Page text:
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Last week I went with two of my siblings to my mother’s quarterly assessment meeting at the nursing home.  She has Parkinson’s, high blood pressure, dementia and heart failure.  We spent a good bit of time reviewing end of life decisions …. do we want a DNR (do not resuscitate) order?  do we want her transferred to a hospital for anything other than an acute injury?  do we want a feeding tube or artificial hydration in any situation?  These things are difficult to even think about.

The social worker gave me a booklet to read.  It talked about the difficulties and guilt involved in putting a parent in a care facility.  The thing that struck me most was the statement that at some point, our relationship with a parent changes:  the child becomes the parent and must make hard decisions based on what is best for the parent, even when it isn’t what he or she wants.  It’s especially hard in cases like my mom’s, as her dementia makes it impossible for her to understand why she cannot live at home.

Other relationships change, too.  Our children grow up and we have to learn to become friends and mentors instead of parents.  Friends move and we have to adjust to relating via phone calls, email or letters instead of regular socializing.  Our spouse takes a new job, or retires and we need to change our daily routines and chore assignments.  Sometimes changing relationships have results that are good and welcomed, but other changes are painful and difficult, and almost all change is unsettling.

It’s good at times like this to remember that there is one person whose relationship to us does not change …Jesus Christ.  Oh, sometimes we may think He is ignoring us, but as a friend once told me, “if you feel further away from God than you were last year, who moved?”  The author of Hebrews tells us:

“Jesus Christ is the same, yesterday and today and forever” Hebrews 13:8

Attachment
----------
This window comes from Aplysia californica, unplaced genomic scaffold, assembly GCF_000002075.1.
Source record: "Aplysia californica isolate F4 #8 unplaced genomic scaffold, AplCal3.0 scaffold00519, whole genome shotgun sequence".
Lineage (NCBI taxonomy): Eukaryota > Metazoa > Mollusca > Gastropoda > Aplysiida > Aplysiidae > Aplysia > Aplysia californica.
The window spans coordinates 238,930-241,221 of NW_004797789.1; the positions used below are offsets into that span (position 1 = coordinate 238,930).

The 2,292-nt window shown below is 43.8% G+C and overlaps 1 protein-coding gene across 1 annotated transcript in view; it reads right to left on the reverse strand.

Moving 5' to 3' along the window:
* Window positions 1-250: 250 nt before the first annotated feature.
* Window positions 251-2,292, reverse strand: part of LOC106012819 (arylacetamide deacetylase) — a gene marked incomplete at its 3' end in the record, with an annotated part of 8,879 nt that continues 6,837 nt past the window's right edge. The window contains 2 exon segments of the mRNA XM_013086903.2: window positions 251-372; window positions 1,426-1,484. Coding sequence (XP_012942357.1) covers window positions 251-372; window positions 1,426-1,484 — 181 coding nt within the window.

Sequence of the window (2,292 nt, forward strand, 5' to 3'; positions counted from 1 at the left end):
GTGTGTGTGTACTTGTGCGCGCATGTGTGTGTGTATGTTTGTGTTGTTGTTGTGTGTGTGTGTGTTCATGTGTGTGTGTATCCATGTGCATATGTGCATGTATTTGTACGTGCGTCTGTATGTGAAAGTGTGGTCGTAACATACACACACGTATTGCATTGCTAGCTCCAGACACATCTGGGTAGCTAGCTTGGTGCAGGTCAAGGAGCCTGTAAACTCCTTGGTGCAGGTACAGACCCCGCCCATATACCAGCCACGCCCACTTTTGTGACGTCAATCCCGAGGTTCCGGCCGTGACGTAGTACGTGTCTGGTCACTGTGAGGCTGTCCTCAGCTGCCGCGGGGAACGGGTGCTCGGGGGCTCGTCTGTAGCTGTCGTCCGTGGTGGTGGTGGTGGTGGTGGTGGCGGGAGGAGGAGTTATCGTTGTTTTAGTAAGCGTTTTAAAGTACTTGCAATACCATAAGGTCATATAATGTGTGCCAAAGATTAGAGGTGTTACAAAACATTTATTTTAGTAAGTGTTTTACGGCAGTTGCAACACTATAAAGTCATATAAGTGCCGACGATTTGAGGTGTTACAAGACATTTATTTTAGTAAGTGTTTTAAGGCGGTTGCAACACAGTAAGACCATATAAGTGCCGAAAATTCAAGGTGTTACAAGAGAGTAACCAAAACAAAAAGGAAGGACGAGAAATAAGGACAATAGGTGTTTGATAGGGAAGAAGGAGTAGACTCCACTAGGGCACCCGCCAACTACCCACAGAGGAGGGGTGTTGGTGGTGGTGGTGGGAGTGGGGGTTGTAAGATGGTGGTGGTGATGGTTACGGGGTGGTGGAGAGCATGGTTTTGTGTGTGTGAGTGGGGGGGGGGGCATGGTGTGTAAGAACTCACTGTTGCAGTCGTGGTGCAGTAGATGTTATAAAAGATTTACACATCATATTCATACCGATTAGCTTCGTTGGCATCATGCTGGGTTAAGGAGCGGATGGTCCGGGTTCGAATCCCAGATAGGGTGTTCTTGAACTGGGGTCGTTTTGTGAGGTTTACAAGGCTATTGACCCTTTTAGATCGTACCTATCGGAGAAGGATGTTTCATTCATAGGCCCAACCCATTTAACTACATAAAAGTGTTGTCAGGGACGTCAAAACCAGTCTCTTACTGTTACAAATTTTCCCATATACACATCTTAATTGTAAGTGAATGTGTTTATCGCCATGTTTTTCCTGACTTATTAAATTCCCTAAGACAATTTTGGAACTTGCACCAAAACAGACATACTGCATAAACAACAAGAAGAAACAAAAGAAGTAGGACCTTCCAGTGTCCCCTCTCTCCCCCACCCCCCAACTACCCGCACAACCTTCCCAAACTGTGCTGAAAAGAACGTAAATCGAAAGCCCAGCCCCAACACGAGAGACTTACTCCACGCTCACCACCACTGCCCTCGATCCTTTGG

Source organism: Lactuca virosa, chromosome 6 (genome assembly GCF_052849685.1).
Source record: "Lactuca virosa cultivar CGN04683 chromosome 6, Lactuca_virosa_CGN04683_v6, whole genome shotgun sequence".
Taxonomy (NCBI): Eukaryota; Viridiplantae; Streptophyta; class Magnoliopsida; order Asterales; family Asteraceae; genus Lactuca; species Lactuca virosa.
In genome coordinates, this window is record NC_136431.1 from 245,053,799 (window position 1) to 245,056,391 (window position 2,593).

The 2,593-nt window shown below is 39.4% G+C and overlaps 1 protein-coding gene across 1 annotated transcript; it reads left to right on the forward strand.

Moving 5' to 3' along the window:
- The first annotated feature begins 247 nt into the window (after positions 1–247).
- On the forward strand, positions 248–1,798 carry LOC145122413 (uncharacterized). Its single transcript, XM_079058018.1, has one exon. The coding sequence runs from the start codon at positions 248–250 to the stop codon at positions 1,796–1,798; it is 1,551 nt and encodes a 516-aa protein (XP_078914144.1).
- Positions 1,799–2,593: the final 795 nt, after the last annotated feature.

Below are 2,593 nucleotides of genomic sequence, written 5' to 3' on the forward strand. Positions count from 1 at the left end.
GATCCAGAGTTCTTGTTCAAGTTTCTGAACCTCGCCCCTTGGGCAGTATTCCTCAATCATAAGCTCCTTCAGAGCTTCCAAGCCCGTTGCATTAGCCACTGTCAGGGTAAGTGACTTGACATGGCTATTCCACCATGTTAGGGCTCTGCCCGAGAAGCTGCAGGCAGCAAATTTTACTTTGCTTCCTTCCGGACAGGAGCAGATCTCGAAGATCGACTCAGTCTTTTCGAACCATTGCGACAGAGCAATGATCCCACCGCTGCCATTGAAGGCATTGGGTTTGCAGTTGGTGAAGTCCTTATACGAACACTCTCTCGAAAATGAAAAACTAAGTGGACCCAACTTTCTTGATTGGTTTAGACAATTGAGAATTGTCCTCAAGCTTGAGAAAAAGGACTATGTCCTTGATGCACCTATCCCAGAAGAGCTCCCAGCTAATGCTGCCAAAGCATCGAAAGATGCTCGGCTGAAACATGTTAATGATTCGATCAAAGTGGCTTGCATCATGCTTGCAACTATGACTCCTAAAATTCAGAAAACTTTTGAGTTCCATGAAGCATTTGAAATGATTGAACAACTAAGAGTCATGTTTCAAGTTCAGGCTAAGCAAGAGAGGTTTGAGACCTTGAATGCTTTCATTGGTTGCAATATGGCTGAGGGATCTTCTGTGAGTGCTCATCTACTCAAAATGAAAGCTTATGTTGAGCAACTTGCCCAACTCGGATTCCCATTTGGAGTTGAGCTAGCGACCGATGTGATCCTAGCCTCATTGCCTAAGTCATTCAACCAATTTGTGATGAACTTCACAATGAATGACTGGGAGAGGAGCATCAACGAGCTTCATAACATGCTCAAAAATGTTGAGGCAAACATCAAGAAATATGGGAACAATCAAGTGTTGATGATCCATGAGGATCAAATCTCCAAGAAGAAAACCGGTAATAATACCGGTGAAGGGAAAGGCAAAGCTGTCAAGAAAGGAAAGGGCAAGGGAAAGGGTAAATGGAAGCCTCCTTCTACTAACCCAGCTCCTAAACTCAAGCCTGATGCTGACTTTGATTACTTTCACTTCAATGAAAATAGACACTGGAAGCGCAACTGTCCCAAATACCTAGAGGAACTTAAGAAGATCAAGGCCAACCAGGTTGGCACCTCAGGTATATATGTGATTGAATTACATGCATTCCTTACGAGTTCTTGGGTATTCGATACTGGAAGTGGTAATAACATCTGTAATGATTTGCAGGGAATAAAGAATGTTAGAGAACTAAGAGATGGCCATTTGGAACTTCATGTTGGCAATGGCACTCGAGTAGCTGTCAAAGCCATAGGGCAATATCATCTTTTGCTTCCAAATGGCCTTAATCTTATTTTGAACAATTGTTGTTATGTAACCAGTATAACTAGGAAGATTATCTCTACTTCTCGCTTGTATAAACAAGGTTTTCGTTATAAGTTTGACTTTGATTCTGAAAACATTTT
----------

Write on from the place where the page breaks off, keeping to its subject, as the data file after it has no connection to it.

He is our rock and our fortress, the one we can count upon when every other relationship changes.

Reunion Group Relationships

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If you attend a Lutheran Via de Cristo weekend, you will be encouraged to continue growing in Christ by participating in what’s called a reunion group.  This is a small group that meets on a regular basis (monthly, weekly, whatever you choose) to talk about how things are going in the spiritual life of the members.

I have been in a reunion group on and off for over twenty years.  The groups change, of course, as people move or their life changes.  The group I am in now meets at our church once a month, and each month we discuss an aspect of our Christian walk:  piety (this covers things like prayer, worship and moments of closeness to Christ), study or action.  Each of us has an opportunity to tell how we’ve been doing in that area and what our plans are for the coming month.  We encourage one another and hold each other accountable.  We pray together and we pray for each other.

Over time being in such a group together fosters strong bonds.  It was my first group that taught me being quiet and shy didn’t mean I couldn’t be a leader and influence others for Christ.  The group I am in now started this blog!!  My reunion group sisters are the kind of friends who will support me, encourage me and jump in to help if I take on a commitment!  They hear my confessions and keep my confidences.  Through the years in reunion groups I have helped to plan congregational activities, organized small group Bible studies, participated in “crafty” projects (that one is a real stretch for me), and had fun in the process.  Rightly lived, a reunion group becomes a Christian community affecting the world.

If you’re not in a group like this, don’t put it off, it’s too important.  You don’t have to go on a Via de Cristo weekend;  you don’t have to call it a reunion group;  you don’t have to do things exactly as we do.  The point is to find a group of others who want to direct their lives to Christ and grow in faith.  Meet regularly, pray together, encourage one another, work together for Christ and hold each other accountable.  In years to come you’ll look back and be amazed at what God has done through you and how you have grown in faith together.

I hope our readers and my sister bloggers will join in by discussing this further.  Have you been in a reunion group (or a similar accountability group)?  How did it impact your spiritual growth?  I want to hear your stories.

“And let us consider how we may spur one another on toward love and good deeds.  Let us knot give up meeting together, as some are in the habit of doing, but let us encourage one another — and all the more as you see the day approaching.”  Hebrews 10: 24-25